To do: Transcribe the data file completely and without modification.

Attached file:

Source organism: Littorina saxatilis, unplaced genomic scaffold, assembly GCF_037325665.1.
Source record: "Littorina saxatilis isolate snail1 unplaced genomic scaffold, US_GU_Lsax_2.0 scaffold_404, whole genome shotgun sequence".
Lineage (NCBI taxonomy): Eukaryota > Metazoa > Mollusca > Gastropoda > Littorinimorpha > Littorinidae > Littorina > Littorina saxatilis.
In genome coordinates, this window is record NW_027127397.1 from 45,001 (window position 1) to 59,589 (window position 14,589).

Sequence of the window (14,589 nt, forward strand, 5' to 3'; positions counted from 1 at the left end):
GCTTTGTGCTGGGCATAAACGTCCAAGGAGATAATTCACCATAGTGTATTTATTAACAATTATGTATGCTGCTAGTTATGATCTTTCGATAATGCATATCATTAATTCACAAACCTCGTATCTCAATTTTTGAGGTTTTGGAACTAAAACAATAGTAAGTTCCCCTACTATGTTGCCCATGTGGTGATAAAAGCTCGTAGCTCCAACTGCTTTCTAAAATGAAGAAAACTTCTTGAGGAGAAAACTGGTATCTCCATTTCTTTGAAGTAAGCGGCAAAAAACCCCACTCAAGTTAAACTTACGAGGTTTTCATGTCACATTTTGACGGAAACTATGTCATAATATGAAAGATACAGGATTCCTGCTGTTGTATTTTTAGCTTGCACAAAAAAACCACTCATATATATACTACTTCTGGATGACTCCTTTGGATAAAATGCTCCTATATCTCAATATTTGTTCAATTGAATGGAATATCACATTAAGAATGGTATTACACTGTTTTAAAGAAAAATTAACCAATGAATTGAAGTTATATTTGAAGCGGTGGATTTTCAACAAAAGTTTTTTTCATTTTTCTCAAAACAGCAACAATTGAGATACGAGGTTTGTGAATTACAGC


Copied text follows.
Source organism: Littorina saxatilis, unplaced genomic scaffold, assembly GCF_037325665.1.
Source record: "Littorina saxatilis isolate snail1 unplaced genomic scaffold, US_GU_Lsax_2.0 scaffold_404, whole genome shotgun sequence".
Lineage (NCBI taxonomy): Eukaryota > Metazoa > Mollusca > Gastropoda > Littorinimorpha > Littorinidae > Littorina > Littorina saxatilis.
In genome coordinates, this window is record NW_027127397.1 from 45,001 (window position 1) to 59,589 (window position 14,589).

Sequence of the window (14,589 nt, forward strand, 5' to 3'; positions counted from 1 at the left end):
GCTTTGTGCTGGGCATAAACGTCCAAGGAGATAATTCACCATAGTGTATTTATTAACAATTATGTATGCTGCTAGTTATGATCTTTCGATAATGCATATCATTAATTCACAAACCTCGTATCTCAATTTTTGAGGTTTTGGAACTAAAACAATAGTAAGTTCCCCTACTATGTTGCCCATGTGGTGATAAAAGCTCGTAGCTCCAACTGCTTTCTAAAATGAAGAAAACTTCTTGAGGAGAAAACTGGTATCTCCATTTCTTTGAAGTAAGCGGCAAAAAACCCCACTCAAGTTAAACTTACGAGGTTTTCATGTCACATTTTGACGGAAACTATGTCATAATATGAAAGATACAGGATTCCTGCTGTTGTATTTTTAGCTTGCACAAAAAAACCACTCATATATATACTACTTCTGGATGACTCCTTTGGATAAAATGCTCCTATATCTCAATATTTGTTCAATTGAATGGAATATCACATTAAGAATGGTATTACACTGTTTTAAAGAAAAATTAACCAATGAATTGAAGTTATATTTGAAGCGGTGGATTTTCAACAAAAGTTTTTTTCATTTTTCTCAAAACAGCAACAATTGAGATACGAGGTTTGTGAATTACAGC